As a child, I frequently complained of boredom. I whined to my mum and to my dad and to my siblings, begging them to give me something entertaining to do. Sometimes they would. Other times, my mum would try to console me with the comment, “Robin, boredom is good for you. Sit with that feeling for a bit, and you’ll find something good to do.”

This did not console me at all as a child. As an adult, I still don’t heed that advice (the instant I’m at risk of boredom, I go on a wiki/youtube/twitch/ps4 trip), but I see now that there is perhaps a lot of truth in it. When I give in to my impatient impulses I sit at my computer. I play games. I eat. I waste time. I do this until I fall asleep, often later than I should. However, if I allow myself to experience the boredom, I often end up finding something more stimulating, more creative, and generally more worth-while to do.

Why is this? Well often the quickest, easiest path is the least interesting – in life, and in passing time. Playing a repetitive game that’s brought me satisfaction before is a safe, easy way to pass those hours. The bright lights of youtube, and the draw of the related-video freeway, is like a very mild addiction – click, and get a laugh. Click again, no laugh. A random reward-laugh here-and-there is enough to motivate mindless clicking ad infinitum. But what’s been gained? Sleep deprivation, and not much else. By contrast, when we suffer boredom, we have to use our own resources to cure it. Often we look inward to fight this boredom, and then we explore our environment. This is when I tend to end up going for a walk, reading a new book, or writing something. The empty space begs to be filled. Whereas the filled space – even if only filled with fluff – doesn’t motivate anything greater.

Science supports this theory.

There may even be negative physiological effects of choosing a quick fix for my boredom. As I noted, these options usually involve screens, and randomised reward systems (for me at least). The blue light emitted by most computer monitors is known to inhibit melatonin release. Melatonin is an important sleep hormone secreted by the pineal gland, and is usually triggered after sundown. This hormone tells our body that it’s time to sleep. By contrast, sunlight, some foods, caffeine, exercise, etc. tend to block melatonin release, and can produce the release of energising hormones such as adrenaline. This of course, will inhibit sleep. The blue light emitted by computer screens has been found to affect the pineal gland in a similar way to natural sunlight – by inhibiting melatonin release and thereby keeping us awake, as if it were day time. So in short, sitting at a computer screen well after sundown is likely to push your circadian rhythm (sleep-wake cycle) back, give you a poorer night’s sleep, and make it harder to get up on time (assuming you want to arise in the morning).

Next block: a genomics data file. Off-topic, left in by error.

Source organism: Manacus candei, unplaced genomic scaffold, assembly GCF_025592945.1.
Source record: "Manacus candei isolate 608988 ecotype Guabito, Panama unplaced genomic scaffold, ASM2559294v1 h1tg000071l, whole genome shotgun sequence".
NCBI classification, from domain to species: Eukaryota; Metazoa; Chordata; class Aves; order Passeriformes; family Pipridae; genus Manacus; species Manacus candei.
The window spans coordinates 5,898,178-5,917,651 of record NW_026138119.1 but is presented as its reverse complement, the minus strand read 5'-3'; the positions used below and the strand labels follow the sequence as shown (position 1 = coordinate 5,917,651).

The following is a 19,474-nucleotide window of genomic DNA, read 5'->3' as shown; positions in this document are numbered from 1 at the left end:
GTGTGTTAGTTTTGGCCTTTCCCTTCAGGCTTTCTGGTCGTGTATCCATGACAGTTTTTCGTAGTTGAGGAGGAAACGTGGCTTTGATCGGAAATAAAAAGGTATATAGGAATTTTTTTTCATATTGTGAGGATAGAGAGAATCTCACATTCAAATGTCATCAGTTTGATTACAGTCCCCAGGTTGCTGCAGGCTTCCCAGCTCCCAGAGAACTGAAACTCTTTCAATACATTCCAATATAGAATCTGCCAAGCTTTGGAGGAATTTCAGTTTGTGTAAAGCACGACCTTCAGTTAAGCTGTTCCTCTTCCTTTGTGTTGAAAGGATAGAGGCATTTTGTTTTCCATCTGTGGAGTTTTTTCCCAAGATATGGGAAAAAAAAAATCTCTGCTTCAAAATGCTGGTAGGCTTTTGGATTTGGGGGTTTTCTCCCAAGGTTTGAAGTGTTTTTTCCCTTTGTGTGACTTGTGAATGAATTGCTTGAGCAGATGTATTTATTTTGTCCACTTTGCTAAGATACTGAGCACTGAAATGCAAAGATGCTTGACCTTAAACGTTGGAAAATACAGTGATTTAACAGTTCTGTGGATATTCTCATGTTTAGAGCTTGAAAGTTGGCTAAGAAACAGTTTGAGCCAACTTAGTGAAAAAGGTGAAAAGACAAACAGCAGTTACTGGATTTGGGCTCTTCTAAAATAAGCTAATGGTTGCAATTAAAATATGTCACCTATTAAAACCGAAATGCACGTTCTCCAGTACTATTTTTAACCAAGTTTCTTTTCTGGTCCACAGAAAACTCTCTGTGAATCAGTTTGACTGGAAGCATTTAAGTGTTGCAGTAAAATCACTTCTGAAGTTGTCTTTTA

The other dangerous element of my night-time routine is that it sometimes involves addictive activities. Some of the games I play are a huge time-sink, because they randomly reward repeatable actions. Therefore I’m motivated to repeat as many times as I can for the chance at that reward. This leads me to get hooked into the cycle, so much so that I want to keep playing even when it negatively impacts my life. When we consider that the reward is also physically thrilling, due to release of adrenaline, we also have a recipe for chemical addiction. The outcome of this cocktail of blue lights and randomised euphoria-inducing rewards is that I feel more awake than I should, later into the night. In turn, this  of course impacts my ability to function effectively the next day.

Dr Neel Burton (see The Surprising Benefits of Boredom) notes that…

…boredom can be a stimulus for change, leading you to better ideas, higher ambitions, and greater opportunities… Indeed, the philosopher Bertrand Russell, who spent time in prison, intimated that prison may be the ideal setting for a creative person. Said Russell, “A generation that cannot endure boredom will be a generation of little men, of men unduly divorced from the slow process of nature, of men in whom every vital impulse slowly withers as though they were cut flowers in a vase.”

Russell raises a different idea here – that boredom returns us to nature. Distancing ourselves from stimuli for a moment allows us to pause, and bask in the slowness of reality. This might also take us back to our ancient ancestors, who surely dealt with more boredom than we do today. This raises issues of evolutionary psychology. We have adapted to function in a world with intense action and problem-solving, but then also stretches of nothingness. These are the conditions under which our brain evolved, and so perhaps this stop-start lifestyle is the one for which we are best suited.

David Burkus (The Creative Benefits of Boredom) explores some research into this issue. He notes that studies have found those who experience boredom are more likely to perform well on tasks of creative or lateral thinking immediately post-boredom, than those who had been more engaged or entertained.

Boredom as an artful pause.

If boredom is a chance to stop, think, reflect, and stimulate creative thought, then I think it can play an important role in movies. In most cases, a mundane shot is used to establish a new setting, or to clarify a scene transition. However, in Yasujiro Ozu’s films, for example, I think it provides a moment in which the viewer can engage creatively with the film. This moment allows for reflection on the previous scene, and priming for the next. I think Miyazaki and Tarkovsky also use empty moments to this effect.

My attention-seeking mind still tends to reach out for the easy, quick fix. So I will try to remember my mum’s advice, and choose sometimes to just sit with my boredom, and perhaps even learn to embrace it.

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